I Once Was Blind, And Maybe I Should’ve Stayed That Way.
When I was in middle school, our stereotypically gender ambiguous physical education teacher used to make us spread out in an even grid on the gym floor to await instructions before every class. My designated seat, as the new girl who’d arrived mid-season, was in the very back row, directly in front of the locker room doors. I’d amble out last, undoubtedly too cool for school with my stick legs poking out of an over-sized t-shirt, plop myself on the floor, and make eyes at the cute boy across the room every time he turned my direction.
This was a time in my life that I think of as my “cloud” period. I was the mysterious new girl, I’d started making a few friends, and the world was… fuzzy.
“I think you need glasses,” my mom said to me as I squinted across the dinner table.
She might as well have told me that I had suddenly grown a huge facial mole or webbed fingers. I already had braces, for crying out loud. What more did the woman want from me?
It’s okay, I thought. I can pull this off.
This was several years prior to Sebastian Valmont making it work in Cruel Intentions, but I’m pretty sure I thought I’d look like the female version of this:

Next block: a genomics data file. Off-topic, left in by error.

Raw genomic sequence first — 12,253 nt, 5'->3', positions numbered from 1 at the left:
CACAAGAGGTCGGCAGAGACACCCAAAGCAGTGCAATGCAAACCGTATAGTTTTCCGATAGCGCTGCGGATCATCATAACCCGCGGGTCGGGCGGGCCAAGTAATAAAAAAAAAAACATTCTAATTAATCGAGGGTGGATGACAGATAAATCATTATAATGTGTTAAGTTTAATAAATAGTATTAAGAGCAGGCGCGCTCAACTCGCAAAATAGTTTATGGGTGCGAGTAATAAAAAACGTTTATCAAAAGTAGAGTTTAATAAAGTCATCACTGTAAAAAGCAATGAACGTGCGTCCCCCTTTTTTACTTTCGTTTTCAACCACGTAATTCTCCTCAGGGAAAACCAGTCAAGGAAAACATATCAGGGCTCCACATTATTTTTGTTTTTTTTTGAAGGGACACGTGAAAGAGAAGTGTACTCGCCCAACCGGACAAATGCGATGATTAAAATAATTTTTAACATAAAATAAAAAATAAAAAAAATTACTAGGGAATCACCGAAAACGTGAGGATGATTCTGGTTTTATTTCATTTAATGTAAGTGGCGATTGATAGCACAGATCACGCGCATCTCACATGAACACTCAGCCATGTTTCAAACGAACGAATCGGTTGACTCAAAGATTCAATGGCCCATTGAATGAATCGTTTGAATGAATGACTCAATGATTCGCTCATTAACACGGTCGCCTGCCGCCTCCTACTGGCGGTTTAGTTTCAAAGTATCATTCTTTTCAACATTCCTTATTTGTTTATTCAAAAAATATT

And, even worse than the fact that I didn’t manage to be the only girl in the history of middle school to fashionably rock stylish specs and turquoise braces, donning glasses unveiled an entire world to which I’d been previously blissfully unaware. I put them on in front of the bathroom mirror, and suddenly my once-flawless, porcelain skin had pores. Pores! And sure, noticing individual leaves on trees and blades of grass was wondrous in comparison to the green blobs they’d once been, but was it worth the trade-off when I discovered cute gym boy wasn’t actually smiling at me, but the girl next to me?
I think not.
It was the first time I discovered the bliss in ignorance, and it’s a lesson I wouldn’t soon forget.
Eighteen years later and perpetual seeker of information that I am, I still find that I’m much happier when I don’t know everything.
My friend Missy came to visit last week, and she helped us start demolishing the kitchen on Saturday. Missy is one of those women who can seamlessly blend hard work with spiked-bracelet style, while I, as an apparent nod to my middle school days, sport frizzy hair, chipped nails, and an old concert t-shirt.
“Damn flathead screws.”
And listen. The discoveries we made while pulling out appliances, ripping out floors, and tearing down cabinets were no exception to the way I feel about remaining content in ignorance.
Like missing walls:
And pink vinyl flooring:
And show-stopping exposed wires wrapped around the studs:
There were a few fun discoveries, too, like oddly installed antiquated appliances:
And a recipe for Fettucini Alla Patricia, from the 1992 Parade of Homes.
We didn’t get as much done as we’d have liked, and I’m currently living amongst a proper, sawdust-riddled mess:
And while there are some sights I certainly wish I could erase from my mind, I know we have to acknowledge the flaws before we can actually fix them.
And that, dear readers, is what licensed electricians and CeraVe skin cream are for.